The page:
Preparing a good college application is like cooking a great dish. You have main ingredients, but you can combine them in creative and personal ways. The quality of your ingredients also makes a big difference. It’s hard to cook a great dish with sad wilted vegetables or proteins that aren’t fresh. And timing is everything.
1 Fresh Personal Essay
1 Ripe Common App
3 kg of Supplemental Essays
3 Letters of Recommendation finely chopped
2 Teaspoons of Activities
3 Tablespoons of Additional Information
But before you start cooking your dishes, it’s important to know who you’re cooking for. Think of colleges like your customers or even food critics because you can bet that they’ll be extremely picky. All great chefs cook with a specific kind of customer in mind, like someone who likes fancy high-end French food, or prefers hearty home-style Italian food, or enjoys spicy fragrant Chinese food. At the end of the day, all of these customers have a generally shared sense of high quality food, but each still has their own unique tastes and preferences. Colleges are no different. Every admissions office will have generally things they’ll look for, but each college also has its own preference when it comes to types of students.
So before you begin cooking, you’ll need to know who you’re cooking for. Over the course of high school, you’ll want to slowly narrow down your list until you’re left with roughly seven to nine colleges you’ll actually apply to. You don’t want too many because each application takes quite a bit of time, but you also don’t want too few because you limit your choices later on. You’ll need to pick this list before you start anything else because without a great college list selected and finalized, all of the other parts of the application will be shifting and moving around. It’s important to pick the right colleges. Four years is a long time to be in a place that doesn’t fit you well. Check out part one and part two of how to pick the right college list.
We encourage our students to start looking into colleges starting in 10th grade. This means researching their various programs and what each school uniquely has to offer. Knowing a lot about a college is not only good for deciding on which college to attend, but will also come in handy when writing the supplements (see more below).
When it comes to understanding a college, there’s almost no substitute for a visit. Of course there are time and budgetary constraints, but you should do whatever you can to actually physically interact with a college. You’ll get a much better feel for the culture of the school as you imagine what it will be like to enroll there as a student.
The Personal Essay
The personal essay is often seen as the main ingredient of the application. Indeed, it’s one of the only places where your voice is able to truly come through and the college can see you as a real person. This is no easy feat, but the good news is that there are also a lot of ways to establish voice. One way is to go for depth and not breadth. Focus on one story or theme, use lots of detail and description, and clearly express one meaningful underlying message. Just as each element of a recipe contributes to the overall flavor of the dish, your personal essay contributes your personality, character, and “flavor” to the application.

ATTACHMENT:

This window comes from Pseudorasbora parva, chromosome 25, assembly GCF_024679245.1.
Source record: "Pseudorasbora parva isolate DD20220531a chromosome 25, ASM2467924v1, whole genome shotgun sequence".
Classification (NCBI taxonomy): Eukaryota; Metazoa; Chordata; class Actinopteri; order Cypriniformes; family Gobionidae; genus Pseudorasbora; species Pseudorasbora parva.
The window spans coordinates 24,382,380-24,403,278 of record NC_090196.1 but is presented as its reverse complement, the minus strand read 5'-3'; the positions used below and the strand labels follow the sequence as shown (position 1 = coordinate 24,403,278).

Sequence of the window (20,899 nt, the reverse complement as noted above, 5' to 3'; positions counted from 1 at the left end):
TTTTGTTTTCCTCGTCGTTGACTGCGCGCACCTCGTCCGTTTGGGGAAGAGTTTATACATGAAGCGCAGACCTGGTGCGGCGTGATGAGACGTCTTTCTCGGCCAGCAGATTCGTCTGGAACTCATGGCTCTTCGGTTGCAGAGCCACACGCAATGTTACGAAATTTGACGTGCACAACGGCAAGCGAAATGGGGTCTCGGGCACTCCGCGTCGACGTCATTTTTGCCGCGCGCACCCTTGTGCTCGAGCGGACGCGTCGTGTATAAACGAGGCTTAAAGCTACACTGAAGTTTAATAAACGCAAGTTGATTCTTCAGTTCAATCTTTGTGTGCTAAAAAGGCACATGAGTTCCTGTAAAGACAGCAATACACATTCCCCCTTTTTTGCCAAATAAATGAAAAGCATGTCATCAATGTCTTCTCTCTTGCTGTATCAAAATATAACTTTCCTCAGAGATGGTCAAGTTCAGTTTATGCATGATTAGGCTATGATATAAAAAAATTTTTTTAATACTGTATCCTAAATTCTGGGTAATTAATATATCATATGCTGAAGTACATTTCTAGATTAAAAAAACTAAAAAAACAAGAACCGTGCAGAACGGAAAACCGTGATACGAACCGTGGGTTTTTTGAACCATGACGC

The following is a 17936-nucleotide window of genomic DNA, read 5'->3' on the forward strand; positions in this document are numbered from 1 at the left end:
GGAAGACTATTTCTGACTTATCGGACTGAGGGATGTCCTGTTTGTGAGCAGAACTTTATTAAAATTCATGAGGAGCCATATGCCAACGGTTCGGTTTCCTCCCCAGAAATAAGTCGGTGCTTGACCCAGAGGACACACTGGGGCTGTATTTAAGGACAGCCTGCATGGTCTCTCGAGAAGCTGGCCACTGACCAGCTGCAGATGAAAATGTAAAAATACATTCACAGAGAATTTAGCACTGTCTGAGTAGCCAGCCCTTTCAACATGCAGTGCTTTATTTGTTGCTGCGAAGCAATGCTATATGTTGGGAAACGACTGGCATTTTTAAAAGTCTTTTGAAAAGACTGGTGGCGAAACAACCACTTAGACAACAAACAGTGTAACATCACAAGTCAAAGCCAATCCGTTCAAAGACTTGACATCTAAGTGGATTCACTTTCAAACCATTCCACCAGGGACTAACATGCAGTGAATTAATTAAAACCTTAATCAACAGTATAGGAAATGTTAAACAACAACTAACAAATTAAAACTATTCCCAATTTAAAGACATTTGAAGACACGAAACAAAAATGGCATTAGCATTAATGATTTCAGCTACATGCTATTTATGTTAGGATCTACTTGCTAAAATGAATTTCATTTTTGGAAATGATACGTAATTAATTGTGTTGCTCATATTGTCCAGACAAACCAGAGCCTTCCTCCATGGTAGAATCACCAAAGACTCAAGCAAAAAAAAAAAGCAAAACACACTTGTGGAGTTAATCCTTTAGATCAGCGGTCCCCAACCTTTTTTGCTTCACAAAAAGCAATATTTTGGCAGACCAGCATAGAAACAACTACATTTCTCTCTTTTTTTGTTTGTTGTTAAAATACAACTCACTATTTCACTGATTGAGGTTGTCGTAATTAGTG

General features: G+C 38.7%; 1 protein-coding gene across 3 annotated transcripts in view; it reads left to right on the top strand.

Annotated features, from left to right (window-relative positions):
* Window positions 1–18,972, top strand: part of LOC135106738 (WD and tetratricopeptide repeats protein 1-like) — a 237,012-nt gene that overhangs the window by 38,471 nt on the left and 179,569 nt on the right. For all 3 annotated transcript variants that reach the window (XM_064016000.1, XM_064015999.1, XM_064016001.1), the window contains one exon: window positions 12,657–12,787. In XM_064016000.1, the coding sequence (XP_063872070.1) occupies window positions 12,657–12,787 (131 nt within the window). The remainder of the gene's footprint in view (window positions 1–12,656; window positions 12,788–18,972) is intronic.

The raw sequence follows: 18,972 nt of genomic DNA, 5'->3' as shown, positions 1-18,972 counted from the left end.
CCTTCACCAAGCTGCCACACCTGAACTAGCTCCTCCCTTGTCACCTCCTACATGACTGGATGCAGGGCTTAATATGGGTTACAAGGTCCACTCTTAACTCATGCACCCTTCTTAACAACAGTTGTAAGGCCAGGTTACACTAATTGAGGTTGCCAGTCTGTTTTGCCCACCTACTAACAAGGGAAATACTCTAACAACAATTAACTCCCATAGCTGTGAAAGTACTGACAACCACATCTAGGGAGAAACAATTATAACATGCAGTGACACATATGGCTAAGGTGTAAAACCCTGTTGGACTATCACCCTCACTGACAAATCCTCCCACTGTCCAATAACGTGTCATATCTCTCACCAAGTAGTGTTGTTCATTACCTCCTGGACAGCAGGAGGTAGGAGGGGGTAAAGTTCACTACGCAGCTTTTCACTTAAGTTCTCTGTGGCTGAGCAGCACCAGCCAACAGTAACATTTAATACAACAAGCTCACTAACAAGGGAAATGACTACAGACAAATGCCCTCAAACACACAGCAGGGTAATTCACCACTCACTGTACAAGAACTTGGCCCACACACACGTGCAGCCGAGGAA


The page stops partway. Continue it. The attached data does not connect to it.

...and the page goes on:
Tip: Personal essays are best when they’re fresh. That means you should try to avoid overused themes and conventions. Of course, this is easier said than done. A great way to achieve this is to go deeper and address your unique experience with this theme or your own unexpected perspective. For example, if you’re writing about overcoming a challenge (a very classic topic), maybe focus on the uniqueness of the challenge (ie. you developed type 2 diabetes as a kid) or you can pose a very unexpected lesson learned (ie. we should all aspire to be more stubborn, not less). Taking a predictable approach to a cliche topic can ruin your dish and make it taste like every other dish.
We encourage students to start writing their personal essays over the summer before their senior year of high school. But the best way to prepare for this task is to develop yourself as a strong writer with a clear and distinct voice. We always recommend younger students to deliberately practice their writing even outside of their normal school curriculum. Another great way to get better at writing is to read more (great books ideally). Reading exposes you to great writing and shows off different ways to convey complex ideas. There’s no substitute for solid writing skills when it comes to the personal essay, so be sure to practice. The personal essay is particularly difficult because of the complexity and nuances of so many abstract ideas being layered on all at once.
The Common App
The Common App forms the foundation for your dish, like rice or pasta, so it’s essential you get this right. As the foundation, it binds the whole application together. In addition to collecting your personal demographic information, it also collects every other part of your application outlined in this blog post.
We refer to the Common App here because it’s the most ubiquitous, but the reality is that there are a dozen or so different application platforms. For example, the UC (University of California) system has its own. The UI (University of Illinois) network has its own. MIT has its own.
We recommend students to create a Common App account after they finish 11th grade. Even if you don’t immediately start filling it out, you should at least familiarize yourself with all of the twists, turns, and sheer volume.